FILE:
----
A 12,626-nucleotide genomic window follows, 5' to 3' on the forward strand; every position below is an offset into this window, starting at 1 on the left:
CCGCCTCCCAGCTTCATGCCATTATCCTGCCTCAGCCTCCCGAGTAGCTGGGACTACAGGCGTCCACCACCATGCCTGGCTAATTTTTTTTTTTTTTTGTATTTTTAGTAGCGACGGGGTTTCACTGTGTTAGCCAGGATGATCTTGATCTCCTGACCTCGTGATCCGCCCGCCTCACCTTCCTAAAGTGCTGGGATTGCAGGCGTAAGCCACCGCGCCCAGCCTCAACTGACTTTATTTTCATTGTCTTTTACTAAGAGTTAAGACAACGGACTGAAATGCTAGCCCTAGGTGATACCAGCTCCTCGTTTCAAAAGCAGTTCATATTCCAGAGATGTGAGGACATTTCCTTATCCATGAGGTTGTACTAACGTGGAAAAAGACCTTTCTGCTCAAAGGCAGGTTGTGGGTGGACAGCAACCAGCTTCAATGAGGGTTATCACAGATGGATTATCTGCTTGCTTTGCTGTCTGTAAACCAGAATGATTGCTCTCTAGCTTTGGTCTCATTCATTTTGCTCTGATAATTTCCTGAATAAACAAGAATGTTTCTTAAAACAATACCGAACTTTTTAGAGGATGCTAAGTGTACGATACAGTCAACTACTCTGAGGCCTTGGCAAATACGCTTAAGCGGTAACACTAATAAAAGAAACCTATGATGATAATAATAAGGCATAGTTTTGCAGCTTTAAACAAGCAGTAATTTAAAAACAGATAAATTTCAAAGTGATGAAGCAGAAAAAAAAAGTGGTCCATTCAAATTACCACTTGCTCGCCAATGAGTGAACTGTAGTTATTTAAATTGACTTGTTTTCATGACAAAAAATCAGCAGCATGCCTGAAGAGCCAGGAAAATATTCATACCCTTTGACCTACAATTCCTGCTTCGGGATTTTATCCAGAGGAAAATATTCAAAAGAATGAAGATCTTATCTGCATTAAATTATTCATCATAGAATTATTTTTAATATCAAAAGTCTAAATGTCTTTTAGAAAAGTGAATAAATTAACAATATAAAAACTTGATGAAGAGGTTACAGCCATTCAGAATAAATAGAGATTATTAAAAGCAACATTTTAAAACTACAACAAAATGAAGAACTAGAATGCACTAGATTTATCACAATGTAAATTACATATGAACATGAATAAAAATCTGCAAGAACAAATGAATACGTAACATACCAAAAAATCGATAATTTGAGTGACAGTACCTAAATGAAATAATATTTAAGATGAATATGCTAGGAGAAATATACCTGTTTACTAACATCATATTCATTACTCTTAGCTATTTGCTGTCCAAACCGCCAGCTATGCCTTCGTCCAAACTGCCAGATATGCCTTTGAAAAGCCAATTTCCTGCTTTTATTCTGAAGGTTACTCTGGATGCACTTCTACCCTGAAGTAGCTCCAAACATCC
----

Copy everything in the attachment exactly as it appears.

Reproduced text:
A 12,626-nucleotide genomic window follows, 5' to 3' on the forward strand; every position below is an offset into this window, starting at 1 on the left:
CCGCCTCCCAGCTTCATGCCATTATCCTGCCTCAGCCTCCCGAGTAGCTGGGACTACAGGCGTCCACCACCATGCCTGGCTAATTTTTTTTTTTTTTTGTATTTTTAGTAGCGACGGGGTTTCACTGTGTTAGCCAGGATGATCTTGATCTCCTGACCTCGTGATCCGCCCGCCTCACCTTCCTAAAGTGCTGGGATTGCAGGCGTAAGCCACCGCGCCCAGCCTCAACTGACTTTATTTTCATTGTCTTTTACTAAGAGTTAAGACAACGGACTGAAATGCTAGCCCTAGGTGATACCAGCTCCTCGTTTCAAAAGCAGTTCATATTCCAGAGATGTGAGGACATTTCCTTATCCATGAGGTTGTACTAACGTGGAAAAAGACCTTTCTGCTCAAAGGCAGGTTGTGGGTGGACAGCAACCAGCTTCAATGAGGGTTATCACAGATGGATTATCTGCTTGCTTTGCTGTCTGTAAACCAGAATGATTGCTCTCTAGCTTTGGTCTCATTCATTTTGCTCTGATAATTTCCTGAATAAACAAGAATGTTTCTTAAAACAATACCGAACTTTTTAGAGGATGCTAAGTGTACGATACAGTCAACTACTCTGAGGCCTTGGCAAATACGCTTAAGCGGTAACACTAATAAAAGAAACCTATGATGATAATAATAAGGCATAGTTTTGCAGCTTTAAACAAGCAGTAATTTAAAAACAGATAAATTTCAAAGTGATGAAGCAGAAAAAAAAAGTGGTCCATTCAAATTACCACTTGCTCGCCAATGAGTGAACTGTAGTTATTTAAATTGACTTGTTTTCATGACAAAAAATCAGCAGCATGCCTGAAGAGCCAGGAAAATATTCATACCCTTTGACCTACAATTCCTGCTTCGGGATTTTATCCAGAGGAAAATATTCAAAAGAATGAAGATCTTATCTGCATTAAATTATTCATCATAGAATTATTTTTAATATCAAAAGTCTAAATGTCTTTTAGAAAAGTGAATAAATTAACAATATAAAAACTTGATGAAGAGGTTACAGCCATTCAGAATAAATAGAGATTATTAAAAGCAACATTTTAAAACTACAACAAAATGAAGAACTAGAATGCACTAGATTTATCACAATGTAAATTACATATGAACATGAATAAAAATCTGCAAGAACAAATGAATACGTAACATACCAAAAAATCGATAATTTGAGTGACAGTACCTAAATGAAATAATATTTAAGATGAATATGCTAGGAGAAATATACCTGTTTACTAACATCATATTCATTACTCTTAGCTATTTGCTGTCCAAACCGCCAGCTATGCCTTCGTCCAAACTGCCAGATATGCCTTTGAAAAGCCAATTTCCTGCTTTTATTCTGAAGGTTACTCTGGATGCACTTCTACCCTGAAGTAGCTCCAAACATCC